ACCC launched revised Horticulture Code on April 1

REVISED HORTICULTURE CODE: ACCC launched its revised code for horticulture producers, agents and merchants on April 1. Picture: Neil Richardson

REVISED HORTICULTURE CODE: ACCC launched its revised code for horticulture producers, agents and merchants on April 1. Picture: Neil Richardson

It was April Fool’s Day for some, but April 1 was also the launch of the revised Horticulture Code, which sets out mandatory requirements for horticulture producers, agents and merchants operating in Australian fresh fruit and vegetable markets.

The revised code aims to improve the clarity and transparency of trading arrangements between growers and traders in the horticulture sector.

Traders and agents now need clear documentation of general trading terms and to have written agreements in place with farmer clients, Australian Competition and Consumer Commission (ACCC) Commissioner Mick Keogh said.

“Farmers producing fruit and vegetables will be given increased protection under the Horticulture Code as it improves competition and commercial practices in fresh fruit and vegetable markets in Australia,” Mr Keogh said.

“From 1 April 2018, the Code will apply to all transactions between farmers and agents or merchants, regardless of when any trading agreement was put in place. This is a real win for farmers,” he said.

The changes provide the ACCC with new powers to issue infringement notices of $9,000 for businesses, and $1,800 for individuals and seek penalties of up to $54,000 in court for code breaches.

“Infringement notices will allow the ACCC to quickly deal with conduct it believes breaches the code, while tougher court penalties should provide a stronger deterrent than was the case under the current code,” Mr Keogh said.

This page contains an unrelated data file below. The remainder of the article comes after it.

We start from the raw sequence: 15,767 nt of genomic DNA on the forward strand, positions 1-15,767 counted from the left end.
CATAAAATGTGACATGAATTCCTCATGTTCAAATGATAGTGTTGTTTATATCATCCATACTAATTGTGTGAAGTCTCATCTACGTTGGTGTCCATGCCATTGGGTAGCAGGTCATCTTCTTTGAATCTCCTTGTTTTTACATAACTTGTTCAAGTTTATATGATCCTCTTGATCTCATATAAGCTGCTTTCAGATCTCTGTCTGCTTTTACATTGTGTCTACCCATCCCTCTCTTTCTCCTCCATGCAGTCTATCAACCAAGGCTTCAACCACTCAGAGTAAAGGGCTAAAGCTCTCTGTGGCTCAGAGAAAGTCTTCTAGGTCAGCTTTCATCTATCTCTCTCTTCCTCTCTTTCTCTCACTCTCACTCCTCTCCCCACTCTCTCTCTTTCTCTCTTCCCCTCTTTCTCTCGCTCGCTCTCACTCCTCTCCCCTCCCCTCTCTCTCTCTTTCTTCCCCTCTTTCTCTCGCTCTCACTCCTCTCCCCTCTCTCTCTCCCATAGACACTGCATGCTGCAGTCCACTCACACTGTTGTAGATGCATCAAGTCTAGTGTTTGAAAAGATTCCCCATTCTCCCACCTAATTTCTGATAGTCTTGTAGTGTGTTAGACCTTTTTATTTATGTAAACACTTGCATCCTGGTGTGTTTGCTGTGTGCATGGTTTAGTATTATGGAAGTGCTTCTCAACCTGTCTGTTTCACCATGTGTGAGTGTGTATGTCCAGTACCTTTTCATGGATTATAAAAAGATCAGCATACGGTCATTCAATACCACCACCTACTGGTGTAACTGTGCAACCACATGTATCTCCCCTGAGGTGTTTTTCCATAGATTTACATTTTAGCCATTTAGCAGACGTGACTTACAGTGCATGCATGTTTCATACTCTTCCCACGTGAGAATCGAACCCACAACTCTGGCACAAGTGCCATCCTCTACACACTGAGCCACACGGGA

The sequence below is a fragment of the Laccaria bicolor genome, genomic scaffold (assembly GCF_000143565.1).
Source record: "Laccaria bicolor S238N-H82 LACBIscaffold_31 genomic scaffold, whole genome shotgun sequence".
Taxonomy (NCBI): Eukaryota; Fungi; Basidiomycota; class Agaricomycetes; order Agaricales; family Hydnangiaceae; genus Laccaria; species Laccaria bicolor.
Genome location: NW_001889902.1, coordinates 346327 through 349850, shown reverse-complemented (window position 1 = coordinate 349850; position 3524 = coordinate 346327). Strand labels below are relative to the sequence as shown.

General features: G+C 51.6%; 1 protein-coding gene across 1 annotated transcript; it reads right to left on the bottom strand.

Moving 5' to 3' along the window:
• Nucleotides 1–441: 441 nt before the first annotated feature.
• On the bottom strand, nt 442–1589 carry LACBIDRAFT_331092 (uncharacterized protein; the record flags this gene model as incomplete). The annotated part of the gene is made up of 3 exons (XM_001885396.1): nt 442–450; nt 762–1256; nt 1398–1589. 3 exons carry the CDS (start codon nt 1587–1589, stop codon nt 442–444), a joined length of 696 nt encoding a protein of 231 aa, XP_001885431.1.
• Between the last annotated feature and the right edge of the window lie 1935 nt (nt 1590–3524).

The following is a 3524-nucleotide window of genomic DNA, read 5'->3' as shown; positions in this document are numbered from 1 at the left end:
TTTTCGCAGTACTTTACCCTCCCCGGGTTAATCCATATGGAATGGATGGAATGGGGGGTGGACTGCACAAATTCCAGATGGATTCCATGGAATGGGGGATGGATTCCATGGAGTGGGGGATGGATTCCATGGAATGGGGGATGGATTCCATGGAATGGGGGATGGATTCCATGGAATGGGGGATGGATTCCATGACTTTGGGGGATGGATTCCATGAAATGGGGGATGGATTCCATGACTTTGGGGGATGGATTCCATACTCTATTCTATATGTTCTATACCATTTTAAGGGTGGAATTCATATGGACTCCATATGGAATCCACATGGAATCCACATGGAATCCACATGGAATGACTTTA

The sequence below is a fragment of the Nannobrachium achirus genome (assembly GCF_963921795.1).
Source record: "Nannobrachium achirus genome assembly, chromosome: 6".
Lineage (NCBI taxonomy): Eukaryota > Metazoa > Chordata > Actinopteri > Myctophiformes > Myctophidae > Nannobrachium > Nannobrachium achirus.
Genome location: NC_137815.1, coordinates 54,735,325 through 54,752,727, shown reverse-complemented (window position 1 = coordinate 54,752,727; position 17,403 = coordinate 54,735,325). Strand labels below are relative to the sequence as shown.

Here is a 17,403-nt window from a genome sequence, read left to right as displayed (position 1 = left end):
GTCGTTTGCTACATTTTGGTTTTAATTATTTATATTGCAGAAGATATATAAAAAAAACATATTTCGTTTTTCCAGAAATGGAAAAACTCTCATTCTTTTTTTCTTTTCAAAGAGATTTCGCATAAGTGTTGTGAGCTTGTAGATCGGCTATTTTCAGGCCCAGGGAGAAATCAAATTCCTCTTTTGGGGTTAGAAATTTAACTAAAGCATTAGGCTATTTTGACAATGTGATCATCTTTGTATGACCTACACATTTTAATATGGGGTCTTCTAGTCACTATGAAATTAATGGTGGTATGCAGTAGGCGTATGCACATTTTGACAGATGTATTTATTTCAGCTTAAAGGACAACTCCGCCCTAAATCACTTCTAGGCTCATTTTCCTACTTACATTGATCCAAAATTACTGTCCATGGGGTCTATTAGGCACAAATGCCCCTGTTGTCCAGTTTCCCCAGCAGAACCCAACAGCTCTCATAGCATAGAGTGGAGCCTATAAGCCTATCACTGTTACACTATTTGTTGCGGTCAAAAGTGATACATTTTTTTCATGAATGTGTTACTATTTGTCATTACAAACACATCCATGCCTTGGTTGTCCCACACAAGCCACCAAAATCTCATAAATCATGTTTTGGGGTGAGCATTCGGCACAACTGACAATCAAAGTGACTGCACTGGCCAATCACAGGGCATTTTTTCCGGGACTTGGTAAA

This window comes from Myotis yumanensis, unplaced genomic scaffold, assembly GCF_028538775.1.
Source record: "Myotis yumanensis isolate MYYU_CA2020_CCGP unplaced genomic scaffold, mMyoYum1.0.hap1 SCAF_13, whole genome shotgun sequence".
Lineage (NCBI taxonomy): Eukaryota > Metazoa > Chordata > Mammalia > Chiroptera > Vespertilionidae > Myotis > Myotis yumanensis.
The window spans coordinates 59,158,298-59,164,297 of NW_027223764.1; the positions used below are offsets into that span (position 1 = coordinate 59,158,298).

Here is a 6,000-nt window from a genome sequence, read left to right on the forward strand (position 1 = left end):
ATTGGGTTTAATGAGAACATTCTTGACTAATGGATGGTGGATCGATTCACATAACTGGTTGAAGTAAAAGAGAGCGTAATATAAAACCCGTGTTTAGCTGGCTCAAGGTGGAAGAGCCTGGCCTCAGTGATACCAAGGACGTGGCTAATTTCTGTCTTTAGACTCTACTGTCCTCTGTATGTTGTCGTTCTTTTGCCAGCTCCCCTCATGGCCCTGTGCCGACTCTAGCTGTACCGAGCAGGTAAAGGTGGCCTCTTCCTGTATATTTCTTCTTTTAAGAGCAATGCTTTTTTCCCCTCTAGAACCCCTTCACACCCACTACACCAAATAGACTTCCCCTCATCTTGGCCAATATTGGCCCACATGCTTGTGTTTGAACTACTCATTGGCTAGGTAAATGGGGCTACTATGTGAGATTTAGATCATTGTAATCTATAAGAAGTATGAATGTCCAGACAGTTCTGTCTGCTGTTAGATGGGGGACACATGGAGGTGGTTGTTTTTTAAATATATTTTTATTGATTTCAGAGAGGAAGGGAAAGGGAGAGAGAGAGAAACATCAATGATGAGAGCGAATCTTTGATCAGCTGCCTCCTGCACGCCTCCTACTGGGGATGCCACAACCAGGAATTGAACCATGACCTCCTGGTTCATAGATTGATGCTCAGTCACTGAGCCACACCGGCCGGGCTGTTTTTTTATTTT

A new addition requires negotiating parties to act in good faith, or face potential fines.

“Farmers deserve fairness and honesty from their trading partners and the good faith requirement will help ensure they aren’t subjected to illegitimate business conduct,” Mr Keogh said. 

“The good faith requirement will also bring the Horticulture Code into line with the Food and Grocery and Franchising codes, which have similar provisions.”

Horticulture producers, agents and merchants have until  have until 1 April 2018 to make existing horticulture produce agreements compliant with the code, however any new or renewed agreements must comply with the revised code immediately.

There is no transition period for the good faith, dispute resolution or record keeping obligations.

This code does not apply to purchasers of horticulture produce who sell directly to consumers.

The full Horticulture Code and obligations are explained on the ACCC website at www.accc.gov.au

Smartphone
Tablet - Narrow
Tablet - Wide
Desktop